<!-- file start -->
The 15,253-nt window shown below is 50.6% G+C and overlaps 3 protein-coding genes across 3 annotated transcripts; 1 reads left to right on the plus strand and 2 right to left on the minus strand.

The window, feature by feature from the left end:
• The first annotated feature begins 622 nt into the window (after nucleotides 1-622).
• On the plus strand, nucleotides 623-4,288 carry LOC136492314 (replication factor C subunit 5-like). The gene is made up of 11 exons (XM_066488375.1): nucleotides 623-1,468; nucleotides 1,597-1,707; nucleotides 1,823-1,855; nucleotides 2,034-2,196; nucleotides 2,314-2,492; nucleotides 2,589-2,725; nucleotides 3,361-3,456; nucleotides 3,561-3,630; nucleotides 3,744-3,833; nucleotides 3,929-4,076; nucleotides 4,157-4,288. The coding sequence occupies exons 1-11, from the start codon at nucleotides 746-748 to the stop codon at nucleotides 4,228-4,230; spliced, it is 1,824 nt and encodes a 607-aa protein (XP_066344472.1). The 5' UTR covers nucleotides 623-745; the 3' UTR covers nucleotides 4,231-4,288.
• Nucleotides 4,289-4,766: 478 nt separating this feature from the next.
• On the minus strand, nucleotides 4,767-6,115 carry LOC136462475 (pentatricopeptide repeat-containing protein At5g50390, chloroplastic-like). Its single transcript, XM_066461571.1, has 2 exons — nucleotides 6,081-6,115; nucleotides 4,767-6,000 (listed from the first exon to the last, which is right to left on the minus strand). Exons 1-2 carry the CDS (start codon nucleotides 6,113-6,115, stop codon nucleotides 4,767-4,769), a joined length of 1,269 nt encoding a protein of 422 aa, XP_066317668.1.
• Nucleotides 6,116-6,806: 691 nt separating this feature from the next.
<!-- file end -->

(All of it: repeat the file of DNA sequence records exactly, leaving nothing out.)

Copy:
The 15,253-nt window shown below is 50.6% G+C and overlaps 3 protein-coding genes across 3 annotated transcripts; 1 reads left to right on the plus strand and 2 right to left on the minus strand.

The window, feature by feature from the left end:
• The first annotated feature begins 622 nt into the window (after nucleotides 1-622).
• On the plus strand, nucleotides 623-4,288 carry LOC136492314 (replication factor C subunit 5-like). The gene is made up of 11 exons (XM_066488375.1): nucleotides 623-1,468; nucleotides 1,597-1,707; nucleotides 1,823-1,855; nucleotides 2,034-2,196; nucleotides 2,314-2,492; nucleotides 2,589-2,725; nucleotides 3,361-3,456; nucleotides 3,561-3,630; nucleotides 3,744-3,833; nucleotides 3,929-4,076; nucleotides 4,157-4,288. The coding sequence occupies exons 1-11, from the start codon at nucleotides 746-748 to the stop codon at nucleotides 4,228-4,230; spliced, it is 1,824 nt and encodes a 607-aa protein (XP_066344472.1). The 5' UTR covers nucleotides 623-745; the 3' UTR covers nucleotides 4,231-4,288.
• Nucleotides 4,289-4,766: 478 nt separating this feature from the next.
• On the minus strand, nucleotides 4,767-6,115 carry LOC136462475 (pentatricopeptide repeat-containing protein At5g50390, chloroplastic-like). Its single transcript, XM_066461571.1, has 2 exons — nucleotides 6,081-6,115; nucleotides 4,767-6,000 (listed from the first exon to the last, which is right to left on the minus strand). Exons 1-2 carry the CDS (start codon nucleotides 6,113-6,115, stop codon nucleotides 4,767-4,769), a joined length of 1,269 nt encoding a protein of 422 aa, XP_066317668.1.
• Nucleotides 6,116-6,806: 691 nt separating this feature from the next.